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What is correct?

  • He was logging on to the Bitrack database.

  • He was logging in to the Bitrack database.

  • Please note a password is required to log on/in to the database.

marked as duplicate by Hellion, Edwin Ashworth, Mari-Lou A, Drew, Julie Carter Sep 2 '15 at 22:16

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You generally log in (when entering usernames and passwords.) Log on can be used just to mean to visit a website, but that's not so common. I don't think you ever log on when you're entering a password unless you're confusing the two terms (which I'm sure happens a lot.)


Microsoft Manual of Style page 329 states

Use log on or log on to to refer to creating a user session on a computer or network. Use log off or log off from to refer to ending a user session on a computer or a network Use sign in and sign out to refer to creating and ending a user session on the Internet.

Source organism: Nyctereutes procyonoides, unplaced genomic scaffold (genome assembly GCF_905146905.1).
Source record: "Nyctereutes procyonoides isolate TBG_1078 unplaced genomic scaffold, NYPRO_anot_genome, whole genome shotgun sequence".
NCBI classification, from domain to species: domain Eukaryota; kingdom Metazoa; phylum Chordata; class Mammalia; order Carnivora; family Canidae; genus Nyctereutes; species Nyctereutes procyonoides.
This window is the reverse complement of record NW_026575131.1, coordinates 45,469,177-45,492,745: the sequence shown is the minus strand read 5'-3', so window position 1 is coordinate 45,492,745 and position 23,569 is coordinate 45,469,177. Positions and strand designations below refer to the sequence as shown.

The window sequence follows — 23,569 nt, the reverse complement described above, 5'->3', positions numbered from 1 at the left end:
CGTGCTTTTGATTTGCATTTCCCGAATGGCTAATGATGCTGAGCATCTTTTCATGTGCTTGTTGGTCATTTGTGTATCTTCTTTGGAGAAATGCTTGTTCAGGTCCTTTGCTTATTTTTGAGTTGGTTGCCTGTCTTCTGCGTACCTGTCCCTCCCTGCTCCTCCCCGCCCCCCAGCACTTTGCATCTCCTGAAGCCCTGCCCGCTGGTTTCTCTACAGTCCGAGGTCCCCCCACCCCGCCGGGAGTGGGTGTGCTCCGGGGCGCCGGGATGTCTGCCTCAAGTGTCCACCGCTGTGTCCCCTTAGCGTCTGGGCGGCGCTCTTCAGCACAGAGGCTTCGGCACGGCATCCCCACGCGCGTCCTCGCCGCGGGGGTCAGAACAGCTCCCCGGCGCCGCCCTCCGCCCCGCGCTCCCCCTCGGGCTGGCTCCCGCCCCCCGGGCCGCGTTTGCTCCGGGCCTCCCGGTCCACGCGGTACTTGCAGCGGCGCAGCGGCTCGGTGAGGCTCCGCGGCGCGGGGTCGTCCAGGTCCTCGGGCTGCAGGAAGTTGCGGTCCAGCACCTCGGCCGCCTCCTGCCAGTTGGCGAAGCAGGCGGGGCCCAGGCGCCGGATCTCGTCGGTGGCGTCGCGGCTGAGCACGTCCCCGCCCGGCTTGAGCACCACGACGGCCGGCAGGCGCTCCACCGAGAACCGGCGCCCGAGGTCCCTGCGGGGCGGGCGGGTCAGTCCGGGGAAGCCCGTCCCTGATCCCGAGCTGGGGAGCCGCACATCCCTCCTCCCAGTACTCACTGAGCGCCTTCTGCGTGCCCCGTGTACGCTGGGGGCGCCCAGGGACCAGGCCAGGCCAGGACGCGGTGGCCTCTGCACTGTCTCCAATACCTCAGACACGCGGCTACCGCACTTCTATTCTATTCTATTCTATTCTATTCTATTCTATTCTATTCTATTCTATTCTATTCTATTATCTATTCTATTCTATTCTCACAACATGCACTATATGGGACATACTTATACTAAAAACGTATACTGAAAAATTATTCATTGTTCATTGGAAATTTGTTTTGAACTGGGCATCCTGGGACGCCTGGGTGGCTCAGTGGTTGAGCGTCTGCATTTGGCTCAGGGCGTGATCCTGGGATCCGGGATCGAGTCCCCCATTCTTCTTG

Do not use log in, login, log onto, log off, logout, sign off, or sign on unless these terms appear in the user interface.

All that said, 'on' implies a platform, such as a particular machine or service while 'in' implies being surrounded, such as by data.

  • 1
    That's just Microsoft's opinion. – Hot Licks Sep 2 '15 at 16:52

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